“That’s why you almost don’t see any commercial [advertising or logos] because they are not dependent on corporate contributions,” Pinkas said.

Still, problems persist. He noted that anti-gay violence has occurred, including a deadly 2009 shooting at the center in Tel Aviv, a crime for which no one was ever convicted.

“There is still hatred and homophobia but we believe we are marching in the right direction,” he said.

Pinkas said that he and his partner went before the nation’s highest court in an attempt to gain the right to have a child through surrogacy. They eventually went to India to go through the process.

“We personally didn’t want to wait and get old while the Supreme Court is thinking about our request,” he said.

Gay people can theoretically adopt, he added, though it isn’t common.

“The problem — and maybe it is a good problem — is that there are very few babies up for adoption in Israel,” Pinkas said. “People don’t tend to give up their children even if they are in trouble.”

Same-sex marriage is not illegal in Israel. But since the Israeli system delegates such matters to the rabbinical establishment, homosexual couples face the same problem as other groups that are not recognized by that establishment as marriageable, he said. A common solution is for gay couples to marry in other countries and then come back to Israel to have their union registered.

“The second option is to simply have a household and live together. It is recognized by the state in quite a few aspects,” he said.

Partway through the presentation, about a dozen individuals in the audience stood and turned their backs to Pinkas in an act of coordinated protest. Wearing tape over their mouths, they filed silently out holding hand-lettered signs reading, “No pride in apartheid.”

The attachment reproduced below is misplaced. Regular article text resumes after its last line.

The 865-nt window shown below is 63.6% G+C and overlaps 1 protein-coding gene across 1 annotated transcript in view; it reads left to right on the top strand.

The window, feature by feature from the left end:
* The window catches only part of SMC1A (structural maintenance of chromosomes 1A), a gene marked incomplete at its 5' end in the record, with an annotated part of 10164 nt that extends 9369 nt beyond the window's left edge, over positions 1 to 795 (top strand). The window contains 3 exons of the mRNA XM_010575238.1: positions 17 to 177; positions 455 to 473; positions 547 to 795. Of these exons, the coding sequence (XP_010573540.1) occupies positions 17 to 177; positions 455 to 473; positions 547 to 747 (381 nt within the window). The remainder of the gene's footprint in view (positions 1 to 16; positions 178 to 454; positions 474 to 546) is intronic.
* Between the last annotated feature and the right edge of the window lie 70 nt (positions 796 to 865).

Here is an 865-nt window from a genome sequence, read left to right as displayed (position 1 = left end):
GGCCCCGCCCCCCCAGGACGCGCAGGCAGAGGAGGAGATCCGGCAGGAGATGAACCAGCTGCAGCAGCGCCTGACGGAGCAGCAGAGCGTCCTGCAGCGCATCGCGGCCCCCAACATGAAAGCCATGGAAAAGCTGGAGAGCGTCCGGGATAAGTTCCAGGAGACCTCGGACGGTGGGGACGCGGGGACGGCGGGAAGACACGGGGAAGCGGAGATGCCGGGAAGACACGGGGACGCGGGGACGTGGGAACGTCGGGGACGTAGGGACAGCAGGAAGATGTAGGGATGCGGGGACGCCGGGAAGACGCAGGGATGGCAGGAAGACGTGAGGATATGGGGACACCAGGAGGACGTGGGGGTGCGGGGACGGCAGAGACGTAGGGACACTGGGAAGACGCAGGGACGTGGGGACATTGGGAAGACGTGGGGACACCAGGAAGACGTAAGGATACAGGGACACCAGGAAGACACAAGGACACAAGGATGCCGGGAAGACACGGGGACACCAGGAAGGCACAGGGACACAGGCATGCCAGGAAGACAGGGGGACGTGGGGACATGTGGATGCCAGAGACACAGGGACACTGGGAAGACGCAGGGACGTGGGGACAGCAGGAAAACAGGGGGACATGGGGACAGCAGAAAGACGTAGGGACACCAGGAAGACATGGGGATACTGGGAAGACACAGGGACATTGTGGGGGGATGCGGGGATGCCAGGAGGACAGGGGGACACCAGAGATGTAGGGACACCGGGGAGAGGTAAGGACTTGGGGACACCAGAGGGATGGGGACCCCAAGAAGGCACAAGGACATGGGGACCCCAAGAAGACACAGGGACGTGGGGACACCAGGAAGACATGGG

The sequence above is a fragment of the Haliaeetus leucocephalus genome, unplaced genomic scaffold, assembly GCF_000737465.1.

The protesters were not disruptive and the demonstration did not interfere with the proceedings.

During a later question-and-answer session, Pinkas addressed the controversy surrounding Israel’s geopolitical situation. As a member of the political left, he said there was room for criticism of the nation but that such complaints should not be regarded as justifications for undermining the legitimacy of any nation.

“My message is that a country can be both right and wrong at the same time,” he said. “Most countries tend to be both – not all bad and not all good.”

Rachel Katzin, a 19-year-old sophomore political science and psychology major at Wash U, said she enjoyed listening to Pinkas and found the program’s timeline of events in the LGBT movement to be highly informative.

“I’m someone who views history through a legal perspective and it was interesting to see how to culturally integrate a progressive movement through social action and awareness-raising,” she said.

Jackie Levey, executive director of Hillel at Washington University, said her group was happy to be one of several sponsoring the Pinkas visit. He held three campus programs and met with more than 100 people in the university community.

“He’s an amazing human being and we were glad to have this opportunity to share his story,” she said.